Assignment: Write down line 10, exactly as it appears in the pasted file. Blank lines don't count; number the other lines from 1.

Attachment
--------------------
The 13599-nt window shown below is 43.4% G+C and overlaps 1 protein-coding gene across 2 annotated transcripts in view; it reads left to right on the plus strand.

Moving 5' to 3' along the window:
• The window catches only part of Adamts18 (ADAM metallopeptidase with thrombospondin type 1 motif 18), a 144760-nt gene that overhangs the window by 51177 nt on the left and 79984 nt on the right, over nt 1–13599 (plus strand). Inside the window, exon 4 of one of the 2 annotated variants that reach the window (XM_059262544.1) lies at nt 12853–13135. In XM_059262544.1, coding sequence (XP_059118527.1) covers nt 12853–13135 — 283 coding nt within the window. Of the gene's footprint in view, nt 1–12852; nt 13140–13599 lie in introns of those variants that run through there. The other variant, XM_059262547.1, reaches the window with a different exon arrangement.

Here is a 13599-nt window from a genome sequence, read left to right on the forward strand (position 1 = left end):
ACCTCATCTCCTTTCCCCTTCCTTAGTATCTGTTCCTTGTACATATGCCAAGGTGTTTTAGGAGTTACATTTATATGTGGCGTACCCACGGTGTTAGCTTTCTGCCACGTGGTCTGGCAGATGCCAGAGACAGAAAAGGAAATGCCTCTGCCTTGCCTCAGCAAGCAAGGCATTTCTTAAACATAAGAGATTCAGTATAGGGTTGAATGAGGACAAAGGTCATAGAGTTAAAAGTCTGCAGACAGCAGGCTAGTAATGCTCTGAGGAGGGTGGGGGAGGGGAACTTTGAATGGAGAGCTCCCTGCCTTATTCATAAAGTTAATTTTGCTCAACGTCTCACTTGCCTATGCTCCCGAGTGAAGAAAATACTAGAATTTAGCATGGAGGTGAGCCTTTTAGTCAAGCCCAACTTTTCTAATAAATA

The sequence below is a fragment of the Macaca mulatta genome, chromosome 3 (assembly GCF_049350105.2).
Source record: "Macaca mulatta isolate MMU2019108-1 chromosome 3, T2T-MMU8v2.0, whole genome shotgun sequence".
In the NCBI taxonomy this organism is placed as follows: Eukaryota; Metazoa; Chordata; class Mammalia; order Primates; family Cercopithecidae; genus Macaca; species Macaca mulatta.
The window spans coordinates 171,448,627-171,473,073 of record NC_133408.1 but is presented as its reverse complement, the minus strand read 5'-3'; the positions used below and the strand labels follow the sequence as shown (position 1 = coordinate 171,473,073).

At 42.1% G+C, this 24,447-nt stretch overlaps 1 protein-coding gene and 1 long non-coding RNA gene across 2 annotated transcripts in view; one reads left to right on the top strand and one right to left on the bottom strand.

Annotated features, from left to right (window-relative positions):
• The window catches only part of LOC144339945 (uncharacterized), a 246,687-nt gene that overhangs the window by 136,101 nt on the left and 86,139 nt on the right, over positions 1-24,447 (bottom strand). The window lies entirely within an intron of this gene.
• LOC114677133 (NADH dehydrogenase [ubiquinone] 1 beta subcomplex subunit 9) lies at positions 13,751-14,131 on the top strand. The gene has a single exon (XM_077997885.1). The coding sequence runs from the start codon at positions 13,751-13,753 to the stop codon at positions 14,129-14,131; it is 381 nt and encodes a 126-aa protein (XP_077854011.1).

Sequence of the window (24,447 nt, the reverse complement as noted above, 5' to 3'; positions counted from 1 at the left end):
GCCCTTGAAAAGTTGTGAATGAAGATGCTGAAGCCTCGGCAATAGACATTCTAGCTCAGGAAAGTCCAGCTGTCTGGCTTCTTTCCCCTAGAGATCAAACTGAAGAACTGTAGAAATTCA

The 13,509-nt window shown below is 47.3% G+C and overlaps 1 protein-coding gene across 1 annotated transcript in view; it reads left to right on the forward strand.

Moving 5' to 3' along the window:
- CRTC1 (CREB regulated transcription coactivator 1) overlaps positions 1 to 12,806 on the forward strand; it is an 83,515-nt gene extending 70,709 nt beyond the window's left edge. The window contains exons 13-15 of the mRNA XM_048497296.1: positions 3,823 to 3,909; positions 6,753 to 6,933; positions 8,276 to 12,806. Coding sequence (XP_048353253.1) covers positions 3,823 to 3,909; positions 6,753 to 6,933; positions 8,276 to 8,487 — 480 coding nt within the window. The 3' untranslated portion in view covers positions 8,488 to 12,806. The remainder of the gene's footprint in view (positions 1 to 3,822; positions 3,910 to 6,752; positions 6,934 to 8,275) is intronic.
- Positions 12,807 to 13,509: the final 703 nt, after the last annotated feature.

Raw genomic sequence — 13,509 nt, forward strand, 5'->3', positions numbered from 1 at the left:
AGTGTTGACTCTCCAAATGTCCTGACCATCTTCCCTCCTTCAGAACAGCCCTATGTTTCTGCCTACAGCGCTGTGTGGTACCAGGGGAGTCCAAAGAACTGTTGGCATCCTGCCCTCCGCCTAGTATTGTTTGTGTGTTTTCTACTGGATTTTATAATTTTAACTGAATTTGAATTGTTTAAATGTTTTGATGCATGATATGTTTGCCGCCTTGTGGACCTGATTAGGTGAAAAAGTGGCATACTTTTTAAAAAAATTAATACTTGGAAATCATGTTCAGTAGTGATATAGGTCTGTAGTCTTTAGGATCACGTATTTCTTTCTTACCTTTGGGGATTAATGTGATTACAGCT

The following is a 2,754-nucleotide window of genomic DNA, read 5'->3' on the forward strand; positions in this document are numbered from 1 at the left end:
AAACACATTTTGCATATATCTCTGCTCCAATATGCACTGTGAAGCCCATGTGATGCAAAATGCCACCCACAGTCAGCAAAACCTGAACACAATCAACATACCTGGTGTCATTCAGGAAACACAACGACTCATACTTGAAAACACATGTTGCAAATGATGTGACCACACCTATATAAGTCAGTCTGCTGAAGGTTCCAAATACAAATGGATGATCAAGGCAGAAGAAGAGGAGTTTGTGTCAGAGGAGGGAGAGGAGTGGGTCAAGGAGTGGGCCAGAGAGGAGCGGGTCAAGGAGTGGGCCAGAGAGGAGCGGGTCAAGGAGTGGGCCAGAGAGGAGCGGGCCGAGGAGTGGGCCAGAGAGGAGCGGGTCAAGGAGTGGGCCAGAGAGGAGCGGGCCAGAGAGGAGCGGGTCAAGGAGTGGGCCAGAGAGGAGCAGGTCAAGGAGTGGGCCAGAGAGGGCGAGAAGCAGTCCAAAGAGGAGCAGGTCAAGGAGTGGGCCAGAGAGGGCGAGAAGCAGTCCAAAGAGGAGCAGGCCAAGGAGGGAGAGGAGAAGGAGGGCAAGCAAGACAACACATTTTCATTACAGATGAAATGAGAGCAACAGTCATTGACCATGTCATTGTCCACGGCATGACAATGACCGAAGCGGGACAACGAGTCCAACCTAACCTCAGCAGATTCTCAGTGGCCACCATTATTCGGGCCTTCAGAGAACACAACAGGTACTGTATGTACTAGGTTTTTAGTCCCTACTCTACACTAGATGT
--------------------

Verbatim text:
At 42.1% G+C, this 24,447-nt stretch overlaps 1 protein-coding gene and 1 long non-coding RNA gene across 2 annotated transcripts in view; one reads left to right on the top strand and one right to left on the bottom strand.